How Time Tracking Makes Our Software Team Better
At Blueshift, every member of our team tracks 100% of their work time, from the most junior engineer to our CEO. That means from the minute we start work in the morning to the minute we leave, we record exactly what we’ve been doing, every minute of the day. We don’t do timesheets (they suck), we just use a time tracking tool that allows us to track as we work. If you don’t do something similar this probably sounds a bit extreme, but it’s foundational to the way our software development team operates, so I thought I’d share a few of the key principles behind why and how we do it. I’ll start with the more fundamental points, and finish with the really cool stuff.
It sounds a bit basic, but actually seeing where our time is spent is a massive win. We use time tracking data to improve individual, team and business visibility in more ways than I could list in this post, but here are some of the highlights:
In my personal development work I often check my time tracking as I reflect on my progress through a work item and plan my next steps. As a team lead, I rarely get large blocks of time for development, and working in small separated chunks I often lose track of how much time I’ve spent, so having an accurate reference is a big help in making sure the time I spend is proportionate to the actual importance of the work.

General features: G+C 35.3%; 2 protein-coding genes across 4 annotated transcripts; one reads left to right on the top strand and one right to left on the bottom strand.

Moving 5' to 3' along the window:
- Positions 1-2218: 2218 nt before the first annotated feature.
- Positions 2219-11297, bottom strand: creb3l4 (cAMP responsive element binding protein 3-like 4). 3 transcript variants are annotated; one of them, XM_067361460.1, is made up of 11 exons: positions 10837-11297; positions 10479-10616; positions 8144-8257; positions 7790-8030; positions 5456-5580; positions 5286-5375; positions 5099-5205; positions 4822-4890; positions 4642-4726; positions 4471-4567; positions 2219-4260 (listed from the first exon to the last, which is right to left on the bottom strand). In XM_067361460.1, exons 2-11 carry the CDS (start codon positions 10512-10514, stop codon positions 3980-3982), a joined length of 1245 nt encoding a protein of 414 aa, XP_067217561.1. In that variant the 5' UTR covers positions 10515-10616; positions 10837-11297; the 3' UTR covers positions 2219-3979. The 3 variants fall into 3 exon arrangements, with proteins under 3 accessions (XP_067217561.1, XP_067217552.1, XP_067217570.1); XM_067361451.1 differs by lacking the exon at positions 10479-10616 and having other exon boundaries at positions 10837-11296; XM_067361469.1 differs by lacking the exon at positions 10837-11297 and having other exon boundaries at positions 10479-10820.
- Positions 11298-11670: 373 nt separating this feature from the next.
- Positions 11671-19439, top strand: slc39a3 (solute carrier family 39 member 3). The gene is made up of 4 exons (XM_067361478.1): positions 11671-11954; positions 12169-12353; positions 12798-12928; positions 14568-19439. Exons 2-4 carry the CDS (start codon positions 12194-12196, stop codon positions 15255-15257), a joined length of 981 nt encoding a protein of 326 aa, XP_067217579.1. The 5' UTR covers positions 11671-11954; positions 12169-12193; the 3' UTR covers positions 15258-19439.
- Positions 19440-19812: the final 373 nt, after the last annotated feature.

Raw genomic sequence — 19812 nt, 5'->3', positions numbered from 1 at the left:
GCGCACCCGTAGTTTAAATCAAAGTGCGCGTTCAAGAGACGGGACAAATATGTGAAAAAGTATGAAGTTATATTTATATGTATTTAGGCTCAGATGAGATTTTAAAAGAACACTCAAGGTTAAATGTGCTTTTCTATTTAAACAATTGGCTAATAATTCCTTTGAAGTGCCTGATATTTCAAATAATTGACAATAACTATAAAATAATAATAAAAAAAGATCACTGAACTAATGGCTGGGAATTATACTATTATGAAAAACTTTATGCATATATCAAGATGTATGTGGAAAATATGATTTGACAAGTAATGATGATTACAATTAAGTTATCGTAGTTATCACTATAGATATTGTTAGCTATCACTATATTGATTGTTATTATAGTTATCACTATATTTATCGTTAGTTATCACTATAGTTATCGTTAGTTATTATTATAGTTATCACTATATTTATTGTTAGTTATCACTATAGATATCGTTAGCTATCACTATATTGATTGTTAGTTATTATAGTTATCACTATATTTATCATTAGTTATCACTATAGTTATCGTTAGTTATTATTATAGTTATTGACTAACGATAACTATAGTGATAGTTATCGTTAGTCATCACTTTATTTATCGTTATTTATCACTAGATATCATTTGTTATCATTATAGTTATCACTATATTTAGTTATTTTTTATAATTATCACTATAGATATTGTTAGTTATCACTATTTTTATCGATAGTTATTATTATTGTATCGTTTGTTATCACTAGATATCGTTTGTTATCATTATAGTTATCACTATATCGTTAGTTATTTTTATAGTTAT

As a team lead who does a mix of management, development and support work, time tracking is also super useful for understanding where I’m spending my time and effort, and ensuring this aligns to team priorities. We actually have reports on this for our entire development team to track the proportion of time spent in development, support and admin/planning work, but more on that when I talk about data-driven improvement!
For the team, we sync our time into Azure DevOps so we get instant visibility on our taskboard for how long has been spent on each work item in development. The board automatically highlights work items over a time threshold, which we review and discuss in our morning standup, as this is generally an indicator that someone needs help, or we need to loop in the stakeholders to confirm the scope and priority of the work. In addition to the live reporting in Azure DevOps, we also report on average time spent per work item in each sprint and we use this to refine future planning.
As a business, we use time tracked against support tickets to provide exact SLA reporting to our clients, and if there are any questions, we can drill down to the individual ticket to explain where time was spent. We also use time tracking data as the basis for visibility of profitability by project and client, which is super interesting… 🙂
As a team leader I trust my team to do their work without micromanagement and we have very flexible remote work and flex-time policies. Having said that, trust is naive without accountability, and time tracking allows myself and the team to keep ourselves accountable to the work we have committed to. This accountability manifests in two main ways which I’ll explain from my personal context.